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United States

US General John Allen to retire, declines top NATO job

US General John Allen has decided to retire and will not proceed with his nomination as the NATO supreme allied commander. The move comes after he was cleared of wrongdoing in a misconduct scandal last month.

"Today, I met with General John Allen and accepted his request to retire from the military so that he can address health issues within his family," President Barack Obama said in a statement Tuesday.

Allen had recently left a 19-month command in Afghanistan and was nominated last fall to lead US and NATO forces in Europe.

Obama accepted Allen's resignation after meeting with him earlier in the day. The president praised Allen for presiding over "significant growth" in Afghanistan's security forces and a "further degradation" of al Qaeda.

"Above all, he cares deeply for the men and women in uniform who serve our nation – as well as their families – and I am grateful for the sacrifices made by his family in supporting him during his service," Obama said.

In Brussels, a NATO spokesperson said the organization fully respected the Allen's decision.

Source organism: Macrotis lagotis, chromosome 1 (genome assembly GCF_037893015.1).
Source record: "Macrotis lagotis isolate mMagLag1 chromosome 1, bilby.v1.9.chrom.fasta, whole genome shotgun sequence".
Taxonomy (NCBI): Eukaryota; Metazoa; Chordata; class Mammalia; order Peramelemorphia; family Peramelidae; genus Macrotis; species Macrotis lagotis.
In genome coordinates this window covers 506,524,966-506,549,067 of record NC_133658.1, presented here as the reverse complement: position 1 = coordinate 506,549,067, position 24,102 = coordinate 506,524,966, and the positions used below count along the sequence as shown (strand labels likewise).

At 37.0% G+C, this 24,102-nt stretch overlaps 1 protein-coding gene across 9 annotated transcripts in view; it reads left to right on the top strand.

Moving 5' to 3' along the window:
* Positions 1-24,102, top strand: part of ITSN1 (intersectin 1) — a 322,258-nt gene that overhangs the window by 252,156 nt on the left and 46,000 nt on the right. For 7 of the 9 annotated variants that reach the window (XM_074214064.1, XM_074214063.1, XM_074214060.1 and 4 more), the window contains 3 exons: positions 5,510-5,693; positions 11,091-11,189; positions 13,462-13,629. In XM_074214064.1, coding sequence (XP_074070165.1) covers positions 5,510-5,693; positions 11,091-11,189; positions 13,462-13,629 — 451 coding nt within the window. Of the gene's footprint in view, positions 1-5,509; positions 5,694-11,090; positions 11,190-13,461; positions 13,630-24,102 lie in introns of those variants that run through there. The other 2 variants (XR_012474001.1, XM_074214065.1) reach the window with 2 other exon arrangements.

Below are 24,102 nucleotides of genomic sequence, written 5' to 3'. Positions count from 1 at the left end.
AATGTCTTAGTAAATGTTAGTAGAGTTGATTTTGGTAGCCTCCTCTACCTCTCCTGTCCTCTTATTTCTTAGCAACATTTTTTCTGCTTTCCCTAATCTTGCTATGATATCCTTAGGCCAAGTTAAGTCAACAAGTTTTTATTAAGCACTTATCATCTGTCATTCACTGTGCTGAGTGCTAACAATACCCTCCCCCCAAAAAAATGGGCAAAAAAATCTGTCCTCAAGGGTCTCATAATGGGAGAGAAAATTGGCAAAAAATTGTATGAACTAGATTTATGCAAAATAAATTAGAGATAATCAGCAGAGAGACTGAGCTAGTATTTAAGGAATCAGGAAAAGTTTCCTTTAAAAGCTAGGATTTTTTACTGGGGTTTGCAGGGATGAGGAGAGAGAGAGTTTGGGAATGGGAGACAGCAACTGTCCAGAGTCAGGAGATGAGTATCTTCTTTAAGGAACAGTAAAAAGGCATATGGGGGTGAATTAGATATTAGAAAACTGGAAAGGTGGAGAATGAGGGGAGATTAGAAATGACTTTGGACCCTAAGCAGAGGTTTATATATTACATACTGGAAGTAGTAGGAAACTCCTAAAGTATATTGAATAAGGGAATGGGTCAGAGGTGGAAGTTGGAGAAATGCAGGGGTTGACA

"As the longest serving commander of ISAF (International Security Assistance Force) he has shown great leadership," the spokesperson said.

In a statement, the four-star general shared his decision to retire after 38 years in uniform.

"The reasons for my decision are personal. I did not come to it lightly or quickly, but given the considerations behind it, I recognized in the end it was the only choice I could make," he said.

"While I won't go into the details, my primary concern is for the health of my wife, who has sacrificed so much for so long."

Resignation speculation

Allen's resignation was speculated for weeks, after he was embroiled in a scandal involving former CIA director David Petraeus. The Pentagon was investigating the marine general for possible misconduct in emails to a Florida socialite, but was cleared of any wrongdoing last month.

The Pentagon inquiry focused on emails between Allen and Jill Kelly, a Tampa, Florida resident who knew Allen when he served as the deputy at the US military's Central Command from July 2008 to June 2011.

The Kelly-Allen emails came to light after the FBI investigated allegations she had received harassing emails from someone else about Petraeus. The ensuing inquiry led the FBI to uncover extramarital affairs between Petraeus and his biographer, Paula Broadwell, and forced Petraeus to resign.

dr/slk (AFP, Reuters, AP, dpa)